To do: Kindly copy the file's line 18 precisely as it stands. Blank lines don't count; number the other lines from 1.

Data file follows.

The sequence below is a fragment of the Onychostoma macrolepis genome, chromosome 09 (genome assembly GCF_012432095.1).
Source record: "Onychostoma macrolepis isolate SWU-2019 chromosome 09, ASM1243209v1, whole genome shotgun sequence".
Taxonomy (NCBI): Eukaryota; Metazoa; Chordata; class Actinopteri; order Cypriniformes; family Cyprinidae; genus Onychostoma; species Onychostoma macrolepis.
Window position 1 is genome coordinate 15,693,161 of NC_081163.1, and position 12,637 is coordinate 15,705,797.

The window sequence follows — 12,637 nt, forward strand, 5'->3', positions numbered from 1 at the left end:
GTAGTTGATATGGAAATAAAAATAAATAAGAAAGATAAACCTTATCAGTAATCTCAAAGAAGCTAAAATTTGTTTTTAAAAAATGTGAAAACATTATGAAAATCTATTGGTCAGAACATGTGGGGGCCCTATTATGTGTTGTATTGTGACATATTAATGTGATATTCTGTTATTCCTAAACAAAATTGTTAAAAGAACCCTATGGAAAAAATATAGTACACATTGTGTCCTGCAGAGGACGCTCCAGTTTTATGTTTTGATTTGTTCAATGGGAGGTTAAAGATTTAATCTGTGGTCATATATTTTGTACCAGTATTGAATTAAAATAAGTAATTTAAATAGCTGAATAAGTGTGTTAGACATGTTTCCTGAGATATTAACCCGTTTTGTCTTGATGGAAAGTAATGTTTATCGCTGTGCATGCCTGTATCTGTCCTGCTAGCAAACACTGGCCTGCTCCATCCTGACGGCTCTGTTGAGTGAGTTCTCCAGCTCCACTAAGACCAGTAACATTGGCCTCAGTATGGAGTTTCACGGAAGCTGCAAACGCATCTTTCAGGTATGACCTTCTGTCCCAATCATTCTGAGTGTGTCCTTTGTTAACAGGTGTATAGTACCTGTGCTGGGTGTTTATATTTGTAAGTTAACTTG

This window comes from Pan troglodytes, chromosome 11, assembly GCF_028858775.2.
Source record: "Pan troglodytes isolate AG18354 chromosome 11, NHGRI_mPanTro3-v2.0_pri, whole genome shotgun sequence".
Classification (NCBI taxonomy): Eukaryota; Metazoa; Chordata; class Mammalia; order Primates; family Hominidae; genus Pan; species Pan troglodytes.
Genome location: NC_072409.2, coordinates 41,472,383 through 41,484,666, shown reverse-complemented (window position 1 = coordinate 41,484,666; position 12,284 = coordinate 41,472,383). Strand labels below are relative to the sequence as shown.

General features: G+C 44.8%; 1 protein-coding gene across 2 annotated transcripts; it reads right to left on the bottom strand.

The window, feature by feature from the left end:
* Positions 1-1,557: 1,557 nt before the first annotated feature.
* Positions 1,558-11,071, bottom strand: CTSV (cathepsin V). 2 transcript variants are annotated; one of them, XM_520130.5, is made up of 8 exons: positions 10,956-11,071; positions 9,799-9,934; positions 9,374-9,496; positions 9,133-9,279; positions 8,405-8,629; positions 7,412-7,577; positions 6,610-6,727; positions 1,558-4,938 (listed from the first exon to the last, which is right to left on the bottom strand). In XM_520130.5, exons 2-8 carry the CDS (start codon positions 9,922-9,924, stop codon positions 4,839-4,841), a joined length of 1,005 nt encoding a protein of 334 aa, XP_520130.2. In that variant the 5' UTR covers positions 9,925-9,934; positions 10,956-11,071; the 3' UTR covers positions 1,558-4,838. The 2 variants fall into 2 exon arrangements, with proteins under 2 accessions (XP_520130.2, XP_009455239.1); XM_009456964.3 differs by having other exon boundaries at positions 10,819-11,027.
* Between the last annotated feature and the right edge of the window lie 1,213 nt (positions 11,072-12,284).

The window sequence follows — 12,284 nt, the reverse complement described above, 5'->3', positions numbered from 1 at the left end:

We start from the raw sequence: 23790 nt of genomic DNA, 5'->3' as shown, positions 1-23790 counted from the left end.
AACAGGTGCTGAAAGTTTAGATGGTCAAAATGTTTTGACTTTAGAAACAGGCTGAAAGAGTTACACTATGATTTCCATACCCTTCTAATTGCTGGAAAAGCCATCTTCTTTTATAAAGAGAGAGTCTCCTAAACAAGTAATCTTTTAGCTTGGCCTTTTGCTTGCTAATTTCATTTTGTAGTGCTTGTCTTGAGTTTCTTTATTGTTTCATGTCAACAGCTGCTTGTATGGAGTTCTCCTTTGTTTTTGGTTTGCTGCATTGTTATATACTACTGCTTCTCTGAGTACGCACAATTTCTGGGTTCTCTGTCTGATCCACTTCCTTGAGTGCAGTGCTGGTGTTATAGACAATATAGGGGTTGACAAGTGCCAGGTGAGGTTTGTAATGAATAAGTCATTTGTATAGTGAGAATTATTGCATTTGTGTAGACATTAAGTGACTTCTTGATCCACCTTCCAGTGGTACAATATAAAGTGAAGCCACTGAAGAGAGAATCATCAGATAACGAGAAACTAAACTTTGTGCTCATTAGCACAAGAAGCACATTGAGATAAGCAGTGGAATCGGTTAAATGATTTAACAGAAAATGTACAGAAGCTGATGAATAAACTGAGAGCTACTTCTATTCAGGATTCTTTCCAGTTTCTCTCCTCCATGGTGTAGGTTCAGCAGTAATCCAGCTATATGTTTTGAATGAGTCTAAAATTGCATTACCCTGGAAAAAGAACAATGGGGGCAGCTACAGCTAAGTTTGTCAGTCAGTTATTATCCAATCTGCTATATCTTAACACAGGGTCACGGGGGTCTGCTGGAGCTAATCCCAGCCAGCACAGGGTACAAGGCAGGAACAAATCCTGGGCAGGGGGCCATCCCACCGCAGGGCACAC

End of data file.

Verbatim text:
AACAGGTGCTGAAAGTTTAGATGGTCAAAATGTTTTGACTTTAGAAACAGGCTGAAAGAGTTACACTATGATTTCCATACCCTTCTAATTGCTGGAAAAGCCATCTTCTTTTATAAAGAGAGAGTCTCCTAAACAAGTAATCTTTTAGCTTGGCCTTTTGCTTGCTAATTTCATTTTGTAGTGCTTGTCTTGAGTTTCTTTATTGTTTCATGTCAACAGCTGCTTGTATGGAGTTCTCCTTTGTTTTTGGTTTGCTGCATTGTTATATACTACTGCTTCTCTGAGTACGCACAATTTCTGGGTTCTCTGTCTGATCCACTTCCTTGAGTGCAGTGCTGGTGTTATAGACAATATAGGGGTTGACAAGTGCCAGGTGAGGTTTGTAATGAATAAGTCATTTGTATAGTGAGAATTATTGCATTTGTGTAGACATTAAGTGACTTCTTGATCCACCTTCCAGTGGTACAATATAAAGTGAAGCCACTGAAGAGAGAATCATCAGATAACGAGAAACTAAACTTTGTGCTCATTAGCACAAGAAGCACATTGAGATAAGCAGTGGAATCGGTTAAATGATTTAACAGAAAATGTACAGAAGCTGATGAATAAACTGAGAGCTACTTCTATTCAGGATTCTTTCCAGTTTCTCTCCTCCATGGTGTAGGTTCAGCAGTAATCCAGCTATATGTTTTGAATGAGTCTAAAATTGCATTACCCTGGAAAAAGAACAATGGGGGCAGCTACAGCTAAGTTTGTCAGTCAGTTATTATCCAATCTGCTATATCTTAACACAGGGTCACGGGGGTCTGCTGGAGCTAATCCCAGCCAGCACAGGGTACAAGGCAGGAACAAATCCTGGGCAGGGGGCCATCCCACCGCAGGGCACAC